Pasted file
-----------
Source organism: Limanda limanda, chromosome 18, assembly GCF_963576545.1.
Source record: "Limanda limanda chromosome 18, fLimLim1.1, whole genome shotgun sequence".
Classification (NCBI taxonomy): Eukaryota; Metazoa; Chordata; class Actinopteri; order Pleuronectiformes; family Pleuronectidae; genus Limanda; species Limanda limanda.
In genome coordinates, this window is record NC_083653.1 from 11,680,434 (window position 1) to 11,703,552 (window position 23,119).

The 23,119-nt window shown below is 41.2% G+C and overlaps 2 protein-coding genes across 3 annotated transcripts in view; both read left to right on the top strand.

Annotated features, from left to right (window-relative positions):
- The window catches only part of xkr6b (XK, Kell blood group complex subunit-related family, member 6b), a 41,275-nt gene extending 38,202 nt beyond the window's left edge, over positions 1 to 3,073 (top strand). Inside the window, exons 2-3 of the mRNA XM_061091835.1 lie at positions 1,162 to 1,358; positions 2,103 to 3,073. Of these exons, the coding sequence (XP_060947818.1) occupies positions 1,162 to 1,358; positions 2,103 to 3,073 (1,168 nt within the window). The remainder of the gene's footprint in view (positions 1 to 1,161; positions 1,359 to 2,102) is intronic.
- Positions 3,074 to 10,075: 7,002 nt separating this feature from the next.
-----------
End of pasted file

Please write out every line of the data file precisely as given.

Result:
Source organism: Limanda limanda, chromosome 18, assembly GCF_963576545.1.
Source record: "Limanda limanda chromosome 18, fLimLim1.1, whole genome shotgun sequence".
Classification (NCBI taxonomy): Eukaryota; Metazoa; Chordata; class Actinopteri; order Pleuronectiformes; family Pleuronectidae; genus Limanda; species Limanda limanda.
In genome coordinates, this window is record NC_083653.1 from 11,680,434 (window position 1) to 11,703,552 (window position 23,119).

The 23,119-nt window shown below is 41.2% G+C and overlaps 2 protein-coding genes across 3 annotated transcripts in view; both read left to right on the top strand.

Annotated features, from left to right (window-relative positions):
- The window catches only part of xkr6b (XK, Kell blood group complex subunit-related family, member 6b), a 41,275-nt gene extending 38,202 nt beyond the window's left edge, over positions 1 to 3,073 (top strand). Inside the window, exons 2-3 of the mRNA XM_061091835.1 lie at positions 1,162 to 1,358; positions 2,103 to 3,073. Of these exons, the coding sequence (XP_060947818.1) occupies positions 1,162 to 1,358; positions 2,103 to 3,073 (1,168 nt within the window). The remainder of the gene's footprint in view (positions 1 to 1,161; positions 1,359 to 2,102) is intronic.
- Positions 3,074 to 10,075: 7,002 nt separating this feature from the next.